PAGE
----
“My mom just told me. She said Dad gave her the news last night.” Butchy was as sad as I was; both of us were so totally stunned. Apparently his father had a new job and that meant a relocation for the family.
“What will you do? Do you know when it happens?” What I really meant was what will I do. I didn’t remember a time when Butchy was not in my life
“I don’t know what I’ll do. I don’t think there are any kids there at all. Who will play catch with me? I am pretty sure there are no frog ponds in that place either.” It seemed to me that Butchy was doing exactly what I was doing—reviewing all the experiences we had shared together. Both of us would be losing something we did not think could be replaced, a friend with whom we could learn new things and work on perfecting others. My sister tried, of course, but she just could not throw a football as far or as hard as Butchy. By the time she would be old enough to do it the way he did, she would be too old to want to. I needed Butchy!
“How long do we have?” I asked Butchy with tears brimming inside my lower lids. I looked up from my examination of the dirt under the swing to see that Butchy’s tears had already begun to trickle down his cheeks. I wanted to push off and let myself soar high above this new trouble; but, all I could do was twist the swing one way and then the other. I had no strength with which to soar this sad day.
“Next Saturday or Sunday, at the latest,” Butchy said. He was choking so I didn’t want to ask him anything else. I knew he would not want me to see him cry for real.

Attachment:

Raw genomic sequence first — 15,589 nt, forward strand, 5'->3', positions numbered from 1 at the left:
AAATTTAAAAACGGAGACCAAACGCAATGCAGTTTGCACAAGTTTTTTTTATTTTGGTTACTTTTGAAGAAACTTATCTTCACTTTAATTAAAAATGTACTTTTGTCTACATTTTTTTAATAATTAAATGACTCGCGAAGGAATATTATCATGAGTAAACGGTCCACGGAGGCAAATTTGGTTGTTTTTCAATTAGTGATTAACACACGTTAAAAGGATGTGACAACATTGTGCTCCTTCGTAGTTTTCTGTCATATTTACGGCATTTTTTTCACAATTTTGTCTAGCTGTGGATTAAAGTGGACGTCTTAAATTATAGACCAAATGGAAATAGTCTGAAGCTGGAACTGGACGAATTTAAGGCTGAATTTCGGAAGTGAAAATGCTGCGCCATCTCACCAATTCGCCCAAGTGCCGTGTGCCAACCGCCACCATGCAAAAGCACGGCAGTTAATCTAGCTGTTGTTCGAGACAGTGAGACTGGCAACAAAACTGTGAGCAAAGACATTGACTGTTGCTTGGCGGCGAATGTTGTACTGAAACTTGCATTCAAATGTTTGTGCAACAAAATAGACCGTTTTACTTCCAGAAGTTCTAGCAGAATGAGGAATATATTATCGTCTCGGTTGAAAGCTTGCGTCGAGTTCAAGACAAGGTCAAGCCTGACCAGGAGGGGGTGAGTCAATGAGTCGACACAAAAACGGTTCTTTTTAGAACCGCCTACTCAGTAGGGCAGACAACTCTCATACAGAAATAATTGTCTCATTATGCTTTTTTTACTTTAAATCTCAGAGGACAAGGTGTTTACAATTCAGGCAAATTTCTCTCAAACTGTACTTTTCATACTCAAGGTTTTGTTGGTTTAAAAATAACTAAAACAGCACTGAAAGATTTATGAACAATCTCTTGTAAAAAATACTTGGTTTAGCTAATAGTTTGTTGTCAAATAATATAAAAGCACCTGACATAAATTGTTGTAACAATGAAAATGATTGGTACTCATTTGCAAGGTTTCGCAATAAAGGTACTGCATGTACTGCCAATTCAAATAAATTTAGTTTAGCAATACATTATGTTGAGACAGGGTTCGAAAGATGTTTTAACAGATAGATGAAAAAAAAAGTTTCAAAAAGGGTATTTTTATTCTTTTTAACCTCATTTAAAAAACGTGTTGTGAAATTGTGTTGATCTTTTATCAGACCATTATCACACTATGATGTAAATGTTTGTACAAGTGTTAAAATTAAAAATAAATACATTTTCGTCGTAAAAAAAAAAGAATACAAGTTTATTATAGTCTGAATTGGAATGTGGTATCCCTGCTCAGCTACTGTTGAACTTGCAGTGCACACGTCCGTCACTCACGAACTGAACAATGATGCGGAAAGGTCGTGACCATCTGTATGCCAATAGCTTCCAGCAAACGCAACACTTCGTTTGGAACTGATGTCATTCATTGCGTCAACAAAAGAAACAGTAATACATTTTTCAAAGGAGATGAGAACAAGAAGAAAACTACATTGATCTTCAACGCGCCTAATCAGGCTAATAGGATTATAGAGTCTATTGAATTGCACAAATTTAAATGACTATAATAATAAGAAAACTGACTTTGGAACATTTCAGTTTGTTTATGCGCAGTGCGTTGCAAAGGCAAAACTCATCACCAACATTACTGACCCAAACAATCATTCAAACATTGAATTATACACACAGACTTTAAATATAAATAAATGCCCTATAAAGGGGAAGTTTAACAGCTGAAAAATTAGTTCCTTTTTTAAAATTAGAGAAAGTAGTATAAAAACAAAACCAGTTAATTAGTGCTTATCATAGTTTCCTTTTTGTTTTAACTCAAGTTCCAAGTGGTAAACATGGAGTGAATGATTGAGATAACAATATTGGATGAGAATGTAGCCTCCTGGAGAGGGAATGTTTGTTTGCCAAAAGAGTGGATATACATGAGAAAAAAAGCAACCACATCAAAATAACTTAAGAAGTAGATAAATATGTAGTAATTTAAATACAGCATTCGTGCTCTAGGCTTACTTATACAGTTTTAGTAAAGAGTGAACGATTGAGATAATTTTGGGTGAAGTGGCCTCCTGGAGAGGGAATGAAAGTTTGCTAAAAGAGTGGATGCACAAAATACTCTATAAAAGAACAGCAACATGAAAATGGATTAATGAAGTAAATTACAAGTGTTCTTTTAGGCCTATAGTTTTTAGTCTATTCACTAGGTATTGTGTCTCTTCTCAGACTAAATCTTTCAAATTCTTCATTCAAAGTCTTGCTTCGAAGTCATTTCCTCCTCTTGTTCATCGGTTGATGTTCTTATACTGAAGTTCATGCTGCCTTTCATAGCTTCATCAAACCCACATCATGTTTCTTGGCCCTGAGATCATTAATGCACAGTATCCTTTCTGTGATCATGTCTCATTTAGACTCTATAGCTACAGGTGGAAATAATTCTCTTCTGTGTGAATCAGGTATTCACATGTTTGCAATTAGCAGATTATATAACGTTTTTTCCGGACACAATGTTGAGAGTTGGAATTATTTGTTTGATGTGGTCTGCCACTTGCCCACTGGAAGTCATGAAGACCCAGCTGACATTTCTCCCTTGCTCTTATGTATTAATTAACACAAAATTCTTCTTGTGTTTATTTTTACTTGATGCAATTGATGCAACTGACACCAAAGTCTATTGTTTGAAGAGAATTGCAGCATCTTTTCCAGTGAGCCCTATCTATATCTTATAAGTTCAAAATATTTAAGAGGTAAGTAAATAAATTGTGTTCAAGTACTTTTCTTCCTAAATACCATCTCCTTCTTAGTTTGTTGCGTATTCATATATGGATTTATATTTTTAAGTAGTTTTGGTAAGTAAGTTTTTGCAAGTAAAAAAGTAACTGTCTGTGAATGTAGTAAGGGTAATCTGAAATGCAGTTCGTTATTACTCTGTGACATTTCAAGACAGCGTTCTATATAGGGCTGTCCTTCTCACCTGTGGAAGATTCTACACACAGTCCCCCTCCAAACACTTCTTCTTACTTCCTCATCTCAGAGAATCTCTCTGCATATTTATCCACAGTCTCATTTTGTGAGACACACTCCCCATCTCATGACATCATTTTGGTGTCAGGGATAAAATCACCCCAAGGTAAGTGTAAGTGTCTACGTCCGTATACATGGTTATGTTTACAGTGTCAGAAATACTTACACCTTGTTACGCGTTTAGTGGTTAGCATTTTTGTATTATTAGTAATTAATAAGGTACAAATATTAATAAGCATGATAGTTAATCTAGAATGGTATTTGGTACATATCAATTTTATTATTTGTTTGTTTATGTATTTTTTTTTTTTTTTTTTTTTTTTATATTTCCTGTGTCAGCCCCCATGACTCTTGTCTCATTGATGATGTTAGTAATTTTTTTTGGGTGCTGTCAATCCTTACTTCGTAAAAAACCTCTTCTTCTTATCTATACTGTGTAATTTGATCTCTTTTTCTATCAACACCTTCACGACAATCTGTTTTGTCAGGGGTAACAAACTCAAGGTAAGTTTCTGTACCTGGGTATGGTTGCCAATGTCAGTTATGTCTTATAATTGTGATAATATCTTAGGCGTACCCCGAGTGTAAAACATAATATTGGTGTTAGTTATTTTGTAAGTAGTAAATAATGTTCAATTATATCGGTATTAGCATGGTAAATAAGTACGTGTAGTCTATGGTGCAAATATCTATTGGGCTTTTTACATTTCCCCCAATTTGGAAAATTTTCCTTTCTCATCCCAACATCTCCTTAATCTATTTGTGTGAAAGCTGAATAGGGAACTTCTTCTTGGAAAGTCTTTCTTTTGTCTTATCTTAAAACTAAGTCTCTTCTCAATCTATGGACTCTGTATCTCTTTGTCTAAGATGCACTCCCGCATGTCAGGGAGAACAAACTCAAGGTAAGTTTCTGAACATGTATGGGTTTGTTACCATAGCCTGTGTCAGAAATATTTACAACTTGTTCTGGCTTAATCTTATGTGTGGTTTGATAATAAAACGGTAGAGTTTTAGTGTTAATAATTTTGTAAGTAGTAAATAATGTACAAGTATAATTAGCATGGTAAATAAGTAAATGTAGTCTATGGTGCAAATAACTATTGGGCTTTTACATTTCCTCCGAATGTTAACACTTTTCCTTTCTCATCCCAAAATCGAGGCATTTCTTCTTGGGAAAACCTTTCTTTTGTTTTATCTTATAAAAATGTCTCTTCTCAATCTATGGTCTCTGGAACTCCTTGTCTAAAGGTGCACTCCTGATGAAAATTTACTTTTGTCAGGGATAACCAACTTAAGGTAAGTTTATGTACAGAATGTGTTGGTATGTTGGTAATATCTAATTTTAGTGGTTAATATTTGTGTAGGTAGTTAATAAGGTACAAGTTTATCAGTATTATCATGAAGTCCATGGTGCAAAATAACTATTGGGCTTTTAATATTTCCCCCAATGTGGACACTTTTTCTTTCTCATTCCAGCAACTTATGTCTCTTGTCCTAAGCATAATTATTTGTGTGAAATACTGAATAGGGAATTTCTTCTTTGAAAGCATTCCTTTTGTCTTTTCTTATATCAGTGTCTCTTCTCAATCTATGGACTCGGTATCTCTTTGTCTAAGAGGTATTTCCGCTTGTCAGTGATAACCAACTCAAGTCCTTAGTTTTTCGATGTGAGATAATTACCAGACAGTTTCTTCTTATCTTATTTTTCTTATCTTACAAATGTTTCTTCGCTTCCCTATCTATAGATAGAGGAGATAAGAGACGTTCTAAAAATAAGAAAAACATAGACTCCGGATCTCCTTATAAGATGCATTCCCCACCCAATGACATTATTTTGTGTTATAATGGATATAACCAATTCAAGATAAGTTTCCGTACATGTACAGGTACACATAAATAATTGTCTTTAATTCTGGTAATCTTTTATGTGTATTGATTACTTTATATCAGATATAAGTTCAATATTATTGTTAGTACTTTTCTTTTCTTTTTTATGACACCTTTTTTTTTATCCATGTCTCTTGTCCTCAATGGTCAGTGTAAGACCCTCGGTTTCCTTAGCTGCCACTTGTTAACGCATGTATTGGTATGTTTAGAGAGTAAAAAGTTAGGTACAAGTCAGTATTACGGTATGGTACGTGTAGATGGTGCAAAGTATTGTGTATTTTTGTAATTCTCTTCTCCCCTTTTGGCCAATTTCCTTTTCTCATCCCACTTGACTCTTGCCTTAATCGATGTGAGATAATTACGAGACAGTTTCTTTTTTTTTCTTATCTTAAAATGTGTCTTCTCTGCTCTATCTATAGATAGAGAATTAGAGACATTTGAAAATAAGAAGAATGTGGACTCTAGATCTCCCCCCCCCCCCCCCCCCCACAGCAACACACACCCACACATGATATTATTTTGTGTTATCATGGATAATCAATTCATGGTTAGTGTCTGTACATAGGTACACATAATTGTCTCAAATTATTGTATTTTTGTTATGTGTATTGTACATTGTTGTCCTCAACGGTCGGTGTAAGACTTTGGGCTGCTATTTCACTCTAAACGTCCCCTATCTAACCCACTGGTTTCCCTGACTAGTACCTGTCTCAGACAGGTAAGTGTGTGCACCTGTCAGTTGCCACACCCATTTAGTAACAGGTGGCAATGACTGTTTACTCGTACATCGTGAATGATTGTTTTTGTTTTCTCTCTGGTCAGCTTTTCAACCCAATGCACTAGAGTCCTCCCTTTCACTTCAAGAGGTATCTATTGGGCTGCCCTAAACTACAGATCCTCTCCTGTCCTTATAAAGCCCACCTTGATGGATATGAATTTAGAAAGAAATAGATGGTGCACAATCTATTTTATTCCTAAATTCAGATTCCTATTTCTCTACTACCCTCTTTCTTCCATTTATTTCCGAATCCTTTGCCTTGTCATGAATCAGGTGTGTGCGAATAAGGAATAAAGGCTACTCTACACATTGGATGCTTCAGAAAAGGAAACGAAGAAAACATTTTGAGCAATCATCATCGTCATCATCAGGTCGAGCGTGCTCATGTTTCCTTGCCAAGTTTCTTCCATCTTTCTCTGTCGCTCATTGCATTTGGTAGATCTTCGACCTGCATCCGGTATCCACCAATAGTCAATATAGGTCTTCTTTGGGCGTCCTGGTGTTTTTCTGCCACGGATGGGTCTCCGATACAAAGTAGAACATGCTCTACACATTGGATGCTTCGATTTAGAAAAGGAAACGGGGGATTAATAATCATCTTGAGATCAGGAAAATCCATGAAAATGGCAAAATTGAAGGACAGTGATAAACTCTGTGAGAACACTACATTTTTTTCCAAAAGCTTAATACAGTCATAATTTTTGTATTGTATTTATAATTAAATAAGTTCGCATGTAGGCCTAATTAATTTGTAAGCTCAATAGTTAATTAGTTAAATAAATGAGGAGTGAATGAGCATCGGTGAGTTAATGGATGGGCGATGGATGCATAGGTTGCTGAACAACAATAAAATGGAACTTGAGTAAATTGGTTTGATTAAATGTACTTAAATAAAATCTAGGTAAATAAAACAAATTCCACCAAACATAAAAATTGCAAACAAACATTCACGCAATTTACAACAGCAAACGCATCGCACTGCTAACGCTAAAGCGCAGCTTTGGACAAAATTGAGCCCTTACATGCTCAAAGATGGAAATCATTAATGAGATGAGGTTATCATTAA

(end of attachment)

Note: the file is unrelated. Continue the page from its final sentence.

“Want to go to the field and shoot a few arrows?” That was yet another thing Butchy and I had learned together. Oh, neither of us could afford a real bow or arrows but, watching Robin Hood one day we figured out that the weeping willow branches would do for a bow. We found one the right length for each of us and strung a cord taut between the two ends, bending it just right. Then we found somewhat straight pieces of small branches from another tree that had less flexible wood for our arrows. One end was sharpened and the other just left as it was. We had tried to cut slits and shove little pieces of paper in the slots to be the feathers of the arrow but it didn’t work.
“Nope. I don’t really feel like doing nothing right now. I just wanted to come tell you. I gotta go.” I watched Butchy leave the swing and head towards home, head hanging like a vulture looking for something dead to eat. I don’t think we could have felt worse if he had been given a death sentence.
Sure enough, Saturday the moving van backed up to Butchy’s house and everything they had was loaded up. I cried hard when Butchy and his family drove away that day. The neighborhood would not be the same without him.
I had heard the saying “When God closes a door, he opens a window” but I had no idea God knew I needed an open window and I needed it right now! I was certainly surprised when that window began to open in my young life!
****EOD Transitions: Friendships, Scene 2… Coming Tomorrow